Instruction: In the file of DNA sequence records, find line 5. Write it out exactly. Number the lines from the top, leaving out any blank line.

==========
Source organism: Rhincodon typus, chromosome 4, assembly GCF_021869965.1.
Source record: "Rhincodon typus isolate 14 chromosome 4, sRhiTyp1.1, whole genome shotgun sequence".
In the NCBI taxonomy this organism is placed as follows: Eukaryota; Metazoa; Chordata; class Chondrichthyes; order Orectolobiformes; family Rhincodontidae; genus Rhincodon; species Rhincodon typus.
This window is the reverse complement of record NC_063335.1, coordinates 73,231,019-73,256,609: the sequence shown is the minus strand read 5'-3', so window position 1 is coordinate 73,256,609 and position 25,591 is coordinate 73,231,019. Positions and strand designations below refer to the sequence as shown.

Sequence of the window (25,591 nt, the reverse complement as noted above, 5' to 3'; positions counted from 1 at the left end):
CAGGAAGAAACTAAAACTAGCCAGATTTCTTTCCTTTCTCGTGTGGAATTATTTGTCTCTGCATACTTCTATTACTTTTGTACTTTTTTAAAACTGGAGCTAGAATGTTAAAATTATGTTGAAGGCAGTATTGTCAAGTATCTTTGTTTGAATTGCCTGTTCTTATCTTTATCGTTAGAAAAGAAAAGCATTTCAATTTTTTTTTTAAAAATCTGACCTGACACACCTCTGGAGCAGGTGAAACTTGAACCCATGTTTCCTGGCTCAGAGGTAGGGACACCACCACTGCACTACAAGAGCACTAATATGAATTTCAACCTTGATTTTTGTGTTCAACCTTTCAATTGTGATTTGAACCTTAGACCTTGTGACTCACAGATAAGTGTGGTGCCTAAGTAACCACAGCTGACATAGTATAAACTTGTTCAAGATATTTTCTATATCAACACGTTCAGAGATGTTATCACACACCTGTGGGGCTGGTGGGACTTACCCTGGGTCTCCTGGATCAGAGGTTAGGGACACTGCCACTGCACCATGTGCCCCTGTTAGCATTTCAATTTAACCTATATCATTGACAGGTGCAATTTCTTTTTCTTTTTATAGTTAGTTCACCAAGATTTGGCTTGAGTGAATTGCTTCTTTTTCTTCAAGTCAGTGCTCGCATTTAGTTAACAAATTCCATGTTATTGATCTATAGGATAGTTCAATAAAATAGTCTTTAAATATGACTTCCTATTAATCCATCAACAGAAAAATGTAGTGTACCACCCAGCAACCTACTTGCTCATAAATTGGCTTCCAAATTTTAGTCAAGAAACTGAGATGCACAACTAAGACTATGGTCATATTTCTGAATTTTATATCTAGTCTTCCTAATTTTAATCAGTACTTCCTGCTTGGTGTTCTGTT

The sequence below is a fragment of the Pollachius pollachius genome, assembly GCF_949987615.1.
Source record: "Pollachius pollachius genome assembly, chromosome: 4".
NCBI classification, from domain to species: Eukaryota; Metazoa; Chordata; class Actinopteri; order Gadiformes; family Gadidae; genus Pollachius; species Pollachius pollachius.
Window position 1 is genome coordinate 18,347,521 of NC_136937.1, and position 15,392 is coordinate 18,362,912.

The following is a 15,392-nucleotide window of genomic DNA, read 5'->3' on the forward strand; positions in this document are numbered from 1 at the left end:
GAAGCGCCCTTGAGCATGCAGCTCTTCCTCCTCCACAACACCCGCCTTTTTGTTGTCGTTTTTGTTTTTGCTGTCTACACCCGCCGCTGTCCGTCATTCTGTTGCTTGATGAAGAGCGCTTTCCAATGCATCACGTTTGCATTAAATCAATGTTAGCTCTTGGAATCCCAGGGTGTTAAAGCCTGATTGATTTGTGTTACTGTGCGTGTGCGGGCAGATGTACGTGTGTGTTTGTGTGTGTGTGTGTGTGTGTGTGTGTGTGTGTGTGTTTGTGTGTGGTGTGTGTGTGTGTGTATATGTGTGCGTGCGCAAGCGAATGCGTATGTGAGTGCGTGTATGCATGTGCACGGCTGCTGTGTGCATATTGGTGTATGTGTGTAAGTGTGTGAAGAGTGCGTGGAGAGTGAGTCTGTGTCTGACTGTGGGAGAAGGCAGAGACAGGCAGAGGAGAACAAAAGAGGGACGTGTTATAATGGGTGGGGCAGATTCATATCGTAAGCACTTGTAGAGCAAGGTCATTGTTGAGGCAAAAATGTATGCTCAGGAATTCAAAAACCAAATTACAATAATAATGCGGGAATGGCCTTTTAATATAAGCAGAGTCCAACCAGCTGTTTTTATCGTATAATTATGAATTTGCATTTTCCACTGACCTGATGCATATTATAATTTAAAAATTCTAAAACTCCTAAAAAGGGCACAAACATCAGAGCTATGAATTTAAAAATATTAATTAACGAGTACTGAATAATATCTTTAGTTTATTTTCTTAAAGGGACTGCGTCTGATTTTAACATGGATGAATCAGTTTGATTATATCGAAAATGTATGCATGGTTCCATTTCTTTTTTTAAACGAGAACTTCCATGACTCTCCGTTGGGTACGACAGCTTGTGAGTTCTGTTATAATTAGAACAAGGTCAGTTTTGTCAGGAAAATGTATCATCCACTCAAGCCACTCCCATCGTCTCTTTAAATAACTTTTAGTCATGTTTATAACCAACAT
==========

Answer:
Sequence of the window (25,591 nt, the reverse complement as noted above, 5' to 3'; positions counted from 1 at the left end):